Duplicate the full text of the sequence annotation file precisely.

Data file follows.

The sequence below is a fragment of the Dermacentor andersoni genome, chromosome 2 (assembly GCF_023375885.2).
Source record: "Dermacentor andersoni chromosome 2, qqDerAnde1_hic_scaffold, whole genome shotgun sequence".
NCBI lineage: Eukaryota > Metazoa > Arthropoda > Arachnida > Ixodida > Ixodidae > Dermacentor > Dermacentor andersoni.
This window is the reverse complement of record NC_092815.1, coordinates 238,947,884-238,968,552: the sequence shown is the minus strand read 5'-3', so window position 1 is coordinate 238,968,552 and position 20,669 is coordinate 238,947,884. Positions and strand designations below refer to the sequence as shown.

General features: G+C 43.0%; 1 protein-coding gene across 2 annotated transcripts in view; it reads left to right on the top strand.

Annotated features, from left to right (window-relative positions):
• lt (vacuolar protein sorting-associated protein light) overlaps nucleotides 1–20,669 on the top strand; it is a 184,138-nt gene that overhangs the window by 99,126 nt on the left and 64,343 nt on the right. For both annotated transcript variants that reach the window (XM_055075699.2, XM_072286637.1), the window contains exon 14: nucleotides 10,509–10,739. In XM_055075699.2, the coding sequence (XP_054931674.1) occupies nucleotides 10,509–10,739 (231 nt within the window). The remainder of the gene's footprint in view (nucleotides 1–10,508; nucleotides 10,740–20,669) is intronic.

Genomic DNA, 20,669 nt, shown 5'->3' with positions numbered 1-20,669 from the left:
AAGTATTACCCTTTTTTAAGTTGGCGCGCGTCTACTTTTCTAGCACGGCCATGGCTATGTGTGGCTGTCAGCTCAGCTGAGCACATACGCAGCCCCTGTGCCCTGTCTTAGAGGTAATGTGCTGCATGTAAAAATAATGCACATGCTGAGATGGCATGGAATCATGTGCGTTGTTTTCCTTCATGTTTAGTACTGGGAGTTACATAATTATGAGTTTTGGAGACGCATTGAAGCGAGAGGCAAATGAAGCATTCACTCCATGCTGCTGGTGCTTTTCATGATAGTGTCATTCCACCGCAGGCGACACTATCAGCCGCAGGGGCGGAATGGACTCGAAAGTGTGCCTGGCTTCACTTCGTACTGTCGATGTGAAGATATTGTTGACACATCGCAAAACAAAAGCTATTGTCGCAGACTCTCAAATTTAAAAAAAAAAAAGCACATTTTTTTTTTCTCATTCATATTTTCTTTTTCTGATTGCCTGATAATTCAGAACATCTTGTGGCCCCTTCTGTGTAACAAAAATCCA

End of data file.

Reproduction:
The sequence below is a fragment of the Dermacentor andersoni genome, chromosome 2 (assembly GCF_023375885.2).
Source record: "Dermacentor andersoni chromosome 2, qqDerAnde1_hic_scaffold, whole genome shotgun sequence".
NCBI lineage: Eukaryota > Metazoa > Arthropoda > Arachnida > Ixodida > Ixodidae > Dermacentor > Dermacentor andersoni.
This window is the reverse complement of record NC_092815.1, coordinates 238,947,884-238,968,552: the sequence shown is the minus strand read 5'-3', so window position 1 is coordinate 238,968,552 and position 20,669 is coordinate 238,947,884. Positions and strand designations below refer to the sequence as shown.

General features: G+C 43.0%; 1 protein-coding gene across 2 annotated transcripts in view; it reads left to right on the top strand.

Annotated features, from left to right (window-relative positions):
• lt (vacuolar protein sorting-associated protein light) overlaps nucleotides 1–20,669 on the top strand; it is a 184,138-nt gene that overhangs the window by 99,126 nt on the left and 64,343 nt on the right. For both annotated transcript variants that reach the window (XM_055075699.2, XM_072286637.1), the window contains exon 14: nucleotides 10,509–10,739. In XM_055075699.2, the coding sequence (XP_054931674.1) occupies nucleotides 10,509–10,739 (231 nt within the window). The remainder of the gene's footprint in view (nucleotides 1–10,508; nucleotides 10,740–20,669) is intronic.

Genomic DNA, 20,669 nt, shown 5'->3' with positions numbered 1-20,669 from the left:
AAGTATTACCCTTTTTTAAGTTGGCGCGCGTCTACTTTTCTAGCACGGCCATGGCTATGTGTGGCTGTCAGCTCAGCTGAGCACATACGCAGCCCCTGTGCCCTGTCTTAGAGGTAATGTGCTGCATGTAAAAATAATGCACATGCTGAGATGGCATGGAATCATGTGCGTTGTTTTCCTTCATGTTTAGTACTGGGAGTTACATAATTATGAGTTTTGGAGACGCATTGAAGCGAGAGGCAAATGAAGCATTCACTCCATGCTGCTGGTGCTTTTCATGATAGTGTCATTCCACCGCAGGCGACACTATCAGCCGCAGGGGCGGAATGGACTCGAAAGTGTGCCTGGCTTCACTTCGTACTGTCGATGTGAAGATATTGTTGACACATCGCAAAACAAAAGCTATTGTCGCAGACTCTCAAATTTAAAAAAAAAAAAGCACATTTTTTTTTTCTCATTCATATTTTCTTTTTCTGATTGCCTGATAATTCAGAACATCTTGTGGCCCCTTCTGTGTAACAAAAATCCA